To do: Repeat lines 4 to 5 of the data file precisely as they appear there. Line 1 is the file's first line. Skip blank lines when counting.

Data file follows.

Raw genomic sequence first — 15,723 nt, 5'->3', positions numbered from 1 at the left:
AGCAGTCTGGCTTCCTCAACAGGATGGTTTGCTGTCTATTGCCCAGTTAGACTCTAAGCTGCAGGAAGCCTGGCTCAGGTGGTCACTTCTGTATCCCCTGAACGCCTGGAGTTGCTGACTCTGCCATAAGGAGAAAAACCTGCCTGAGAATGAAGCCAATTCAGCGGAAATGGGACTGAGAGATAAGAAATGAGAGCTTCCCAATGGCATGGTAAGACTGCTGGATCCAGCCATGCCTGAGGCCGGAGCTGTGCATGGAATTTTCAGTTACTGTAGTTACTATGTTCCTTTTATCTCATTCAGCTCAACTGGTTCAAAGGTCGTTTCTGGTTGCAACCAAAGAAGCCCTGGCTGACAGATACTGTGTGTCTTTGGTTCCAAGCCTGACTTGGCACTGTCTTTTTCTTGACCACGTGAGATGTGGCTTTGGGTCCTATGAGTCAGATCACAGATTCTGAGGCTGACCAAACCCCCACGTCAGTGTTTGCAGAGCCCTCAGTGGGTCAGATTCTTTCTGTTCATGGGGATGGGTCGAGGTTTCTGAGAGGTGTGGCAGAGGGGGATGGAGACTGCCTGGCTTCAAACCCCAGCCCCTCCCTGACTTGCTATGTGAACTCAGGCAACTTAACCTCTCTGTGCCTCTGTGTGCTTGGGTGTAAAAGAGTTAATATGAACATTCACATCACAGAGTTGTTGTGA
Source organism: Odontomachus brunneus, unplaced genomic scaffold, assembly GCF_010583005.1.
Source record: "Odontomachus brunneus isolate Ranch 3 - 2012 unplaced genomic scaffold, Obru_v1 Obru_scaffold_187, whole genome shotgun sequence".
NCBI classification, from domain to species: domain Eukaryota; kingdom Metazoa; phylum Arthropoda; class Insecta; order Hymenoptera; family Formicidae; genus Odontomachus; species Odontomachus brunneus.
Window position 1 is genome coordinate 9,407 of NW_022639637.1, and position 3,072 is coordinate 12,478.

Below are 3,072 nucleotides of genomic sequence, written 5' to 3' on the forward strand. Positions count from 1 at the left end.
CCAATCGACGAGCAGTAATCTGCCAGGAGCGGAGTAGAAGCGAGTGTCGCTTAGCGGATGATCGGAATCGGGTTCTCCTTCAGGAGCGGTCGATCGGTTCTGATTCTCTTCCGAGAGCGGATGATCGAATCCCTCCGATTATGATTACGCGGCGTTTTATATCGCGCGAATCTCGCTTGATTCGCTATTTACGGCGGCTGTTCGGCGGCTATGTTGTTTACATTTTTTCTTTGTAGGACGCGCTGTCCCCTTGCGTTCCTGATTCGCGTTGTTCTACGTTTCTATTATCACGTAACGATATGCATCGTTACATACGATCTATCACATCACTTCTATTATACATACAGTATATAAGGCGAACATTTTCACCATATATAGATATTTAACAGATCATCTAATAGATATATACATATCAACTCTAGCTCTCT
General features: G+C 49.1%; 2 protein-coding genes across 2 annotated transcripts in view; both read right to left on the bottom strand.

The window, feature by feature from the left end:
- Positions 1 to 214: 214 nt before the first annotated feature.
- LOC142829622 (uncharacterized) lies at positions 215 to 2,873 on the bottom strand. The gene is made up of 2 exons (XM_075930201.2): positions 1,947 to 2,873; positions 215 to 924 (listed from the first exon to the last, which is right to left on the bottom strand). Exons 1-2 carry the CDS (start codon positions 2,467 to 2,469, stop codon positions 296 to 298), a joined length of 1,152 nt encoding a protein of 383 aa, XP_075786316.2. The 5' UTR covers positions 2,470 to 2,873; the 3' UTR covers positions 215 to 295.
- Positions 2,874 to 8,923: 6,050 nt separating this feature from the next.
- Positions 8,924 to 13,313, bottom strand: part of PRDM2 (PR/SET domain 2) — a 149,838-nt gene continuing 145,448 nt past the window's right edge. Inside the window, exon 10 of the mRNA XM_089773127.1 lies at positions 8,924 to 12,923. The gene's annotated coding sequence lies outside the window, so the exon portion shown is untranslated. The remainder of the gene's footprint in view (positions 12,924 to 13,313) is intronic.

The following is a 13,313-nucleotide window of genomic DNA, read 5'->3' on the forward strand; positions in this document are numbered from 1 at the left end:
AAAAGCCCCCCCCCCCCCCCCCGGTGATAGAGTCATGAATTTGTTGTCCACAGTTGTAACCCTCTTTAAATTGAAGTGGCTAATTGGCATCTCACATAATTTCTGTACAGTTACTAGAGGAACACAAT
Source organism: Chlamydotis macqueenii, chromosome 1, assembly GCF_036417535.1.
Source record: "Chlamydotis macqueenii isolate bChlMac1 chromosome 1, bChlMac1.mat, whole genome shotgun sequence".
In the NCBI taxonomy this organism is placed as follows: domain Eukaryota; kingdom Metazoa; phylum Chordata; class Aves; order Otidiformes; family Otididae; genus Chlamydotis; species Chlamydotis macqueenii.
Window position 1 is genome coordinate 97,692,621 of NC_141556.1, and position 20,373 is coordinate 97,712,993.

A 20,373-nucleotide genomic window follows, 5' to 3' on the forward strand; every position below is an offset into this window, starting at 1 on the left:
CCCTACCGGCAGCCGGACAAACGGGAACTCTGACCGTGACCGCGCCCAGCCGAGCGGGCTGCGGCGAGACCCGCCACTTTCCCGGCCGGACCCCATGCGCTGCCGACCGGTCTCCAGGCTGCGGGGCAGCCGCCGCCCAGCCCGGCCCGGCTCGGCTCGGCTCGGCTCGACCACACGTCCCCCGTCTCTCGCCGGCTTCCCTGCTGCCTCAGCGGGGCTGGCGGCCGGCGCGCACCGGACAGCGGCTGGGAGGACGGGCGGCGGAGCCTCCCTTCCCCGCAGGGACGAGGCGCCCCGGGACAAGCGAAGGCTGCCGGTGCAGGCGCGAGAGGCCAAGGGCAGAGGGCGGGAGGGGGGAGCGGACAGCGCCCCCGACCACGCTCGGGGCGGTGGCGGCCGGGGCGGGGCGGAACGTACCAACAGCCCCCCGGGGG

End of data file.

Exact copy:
Source record: "Odontomachus brunneus isolate Ranch 3 - 2012 unplaced genomic scaffold, Obru_v1 Obru_scaffold_187, whole genome shotgun sequence".
NCBI classification, from domain to species: domain Eukaryota; kingdom Metazoa; phylum Arthropoda; class Insecta; order Hymenoptera; family Formicidae; genus Odontomachus; species Odontomachus brunneus.